The Hidden Discipline of John Stott

Nov 2, 2020 by

by Mark Meynell, The Gospel Coalition:

I have a love/hate relationship with duty and discipline.

It may be a generational problem. After all, such a statement would’ve been incomprehensible for the so-called Greatest Generation; people just did what they had to do, however nervous or reluctant they might’ve felt. For me, it’s also a personality and temperament issue. Duty often seems arid and soulless; spontaneity is far more appealing. Despite my inclinations toward introversion and solitude, I struggle to focus on the tasks in hand.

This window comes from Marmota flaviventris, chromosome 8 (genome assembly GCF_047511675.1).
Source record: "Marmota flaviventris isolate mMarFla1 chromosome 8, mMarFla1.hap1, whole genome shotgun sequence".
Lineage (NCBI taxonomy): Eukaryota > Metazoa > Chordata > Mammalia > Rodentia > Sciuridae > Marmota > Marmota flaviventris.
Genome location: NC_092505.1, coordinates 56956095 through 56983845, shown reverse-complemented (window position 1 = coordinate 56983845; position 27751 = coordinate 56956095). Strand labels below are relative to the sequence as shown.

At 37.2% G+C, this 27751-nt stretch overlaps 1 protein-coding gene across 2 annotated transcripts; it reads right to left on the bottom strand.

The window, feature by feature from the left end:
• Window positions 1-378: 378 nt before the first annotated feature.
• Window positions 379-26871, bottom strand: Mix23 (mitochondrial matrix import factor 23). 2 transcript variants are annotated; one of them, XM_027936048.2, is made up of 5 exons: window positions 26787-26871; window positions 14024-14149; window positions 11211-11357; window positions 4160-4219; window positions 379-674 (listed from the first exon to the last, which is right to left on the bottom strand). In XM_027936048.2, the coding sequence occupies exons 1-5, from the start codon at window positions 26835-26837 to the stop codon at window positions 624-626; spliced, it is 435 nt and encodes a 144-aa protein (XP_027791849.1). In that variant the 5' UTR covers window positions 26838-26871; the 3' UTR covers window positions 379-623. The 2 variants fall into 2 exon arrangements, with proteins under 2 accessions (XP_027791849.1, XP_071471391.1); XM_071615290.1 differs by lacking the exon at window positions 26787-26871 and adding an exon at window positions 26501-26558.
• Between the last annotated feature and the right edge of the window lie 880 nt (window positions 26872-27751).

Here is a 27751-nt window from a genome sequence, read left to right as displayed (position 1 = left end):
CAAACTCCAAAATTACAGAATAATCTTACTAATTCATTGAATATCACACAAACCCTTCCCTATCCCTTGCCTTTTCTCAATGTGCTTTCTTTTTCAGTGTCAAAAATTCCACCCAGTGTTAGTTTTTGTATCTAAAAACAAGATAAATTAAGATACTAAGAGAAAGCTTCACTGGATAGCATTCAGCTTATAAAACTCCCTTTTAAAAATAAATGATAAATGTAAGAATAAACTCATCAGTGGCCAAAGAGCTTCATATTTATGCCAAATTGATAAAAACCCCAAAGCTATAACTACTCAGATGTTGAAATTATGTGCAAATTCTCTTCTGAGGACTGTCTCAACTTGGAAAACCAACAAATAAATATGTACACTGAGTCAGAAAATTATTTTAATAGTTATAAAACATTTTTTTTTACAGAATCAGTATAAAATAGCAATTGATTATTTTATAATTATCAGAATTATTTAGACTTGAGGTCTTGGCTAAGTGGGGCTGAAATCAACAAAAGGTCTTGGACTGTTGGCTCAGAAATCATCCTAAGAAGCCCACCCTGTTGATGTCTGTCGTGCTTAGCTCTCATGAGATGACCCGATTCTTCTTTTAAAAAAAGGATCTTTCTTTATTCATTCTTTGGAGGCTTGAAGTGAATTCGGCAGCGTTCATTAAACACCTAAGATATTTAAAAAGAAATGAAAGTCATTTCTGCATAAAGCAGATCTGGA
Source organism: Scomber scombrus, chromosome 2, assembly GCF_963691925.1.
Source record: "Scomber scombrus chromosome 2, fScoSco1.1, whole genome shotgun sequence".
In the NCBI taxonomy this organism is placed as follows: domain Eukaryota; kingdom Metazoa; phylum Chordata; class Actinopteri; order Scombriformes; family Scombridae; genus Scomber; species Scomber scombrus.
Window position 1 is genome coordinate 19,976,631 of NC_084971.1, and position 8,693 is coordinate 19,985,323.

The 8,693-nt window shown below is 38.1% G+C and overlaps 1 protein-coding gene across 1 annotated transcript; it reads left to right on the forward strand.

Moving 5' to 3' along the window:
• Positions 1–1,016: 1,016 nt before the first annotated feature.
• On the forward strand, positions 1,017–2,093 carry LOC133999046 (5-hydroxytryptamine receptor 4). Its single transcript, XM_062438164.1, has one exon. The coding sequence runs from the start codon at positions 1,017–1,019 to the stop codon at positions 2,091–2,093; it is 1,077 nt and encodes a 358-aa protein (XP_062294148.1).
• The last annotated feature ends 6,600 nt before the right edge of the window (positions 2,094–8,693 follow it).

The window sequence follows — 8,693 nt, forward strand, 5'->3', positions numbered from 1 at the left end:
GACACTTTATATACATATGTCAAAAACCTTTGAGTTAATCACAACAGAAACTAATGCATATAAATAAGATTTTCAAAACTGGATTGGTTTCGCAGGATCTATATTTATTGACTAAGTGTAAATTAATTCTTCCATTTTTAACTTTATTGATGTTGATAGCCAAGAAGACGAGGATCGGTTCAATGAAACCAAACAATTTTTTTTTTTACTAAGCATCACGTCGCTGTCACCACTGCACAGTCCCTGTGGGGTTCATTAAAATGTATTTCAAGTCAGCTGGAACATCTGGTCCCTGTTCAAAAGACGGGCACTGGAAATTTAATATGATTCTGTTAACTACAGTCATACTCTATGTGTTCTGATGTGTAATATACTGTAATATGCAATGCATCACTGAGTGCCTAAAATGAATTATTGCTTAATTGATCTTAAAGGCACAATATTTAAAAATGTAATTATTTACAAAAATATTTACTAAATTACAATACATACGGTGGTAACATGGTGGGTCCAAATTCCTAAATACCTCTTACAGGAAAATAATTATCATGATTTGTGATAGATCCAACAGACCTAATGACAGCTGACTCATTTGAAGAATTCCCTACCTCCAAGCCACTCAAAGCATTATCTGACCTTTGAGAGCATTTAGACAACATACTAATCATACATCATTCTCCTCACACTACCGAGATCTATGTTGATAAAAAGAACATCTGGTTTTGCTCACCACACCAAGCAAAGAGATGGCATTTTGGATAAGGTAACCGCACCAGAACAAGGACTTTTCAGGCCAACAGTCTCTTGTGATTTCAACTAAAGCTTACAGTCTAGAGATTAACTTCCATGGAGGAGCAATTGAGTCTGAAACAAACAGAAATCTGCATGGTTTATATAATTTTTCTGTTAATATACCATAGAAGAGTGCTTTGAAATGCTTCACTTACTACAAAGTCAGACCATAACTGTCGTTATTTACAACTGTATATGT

Duty can, of course, be as arid as its reputation suggests. Hollow religiosity is a genuine risk for those committing to spiritual disciplines. Yet this is a poor reason for avoiding healthy habits. Disciplines and duty do have their place, especially for individualist Gen-Xers and millennials. This was forcibly brought home to me as I was granted the privilege (by his literary executors) of working on John Stott’s mammoth collection of index notecards soon after he died in 2011.

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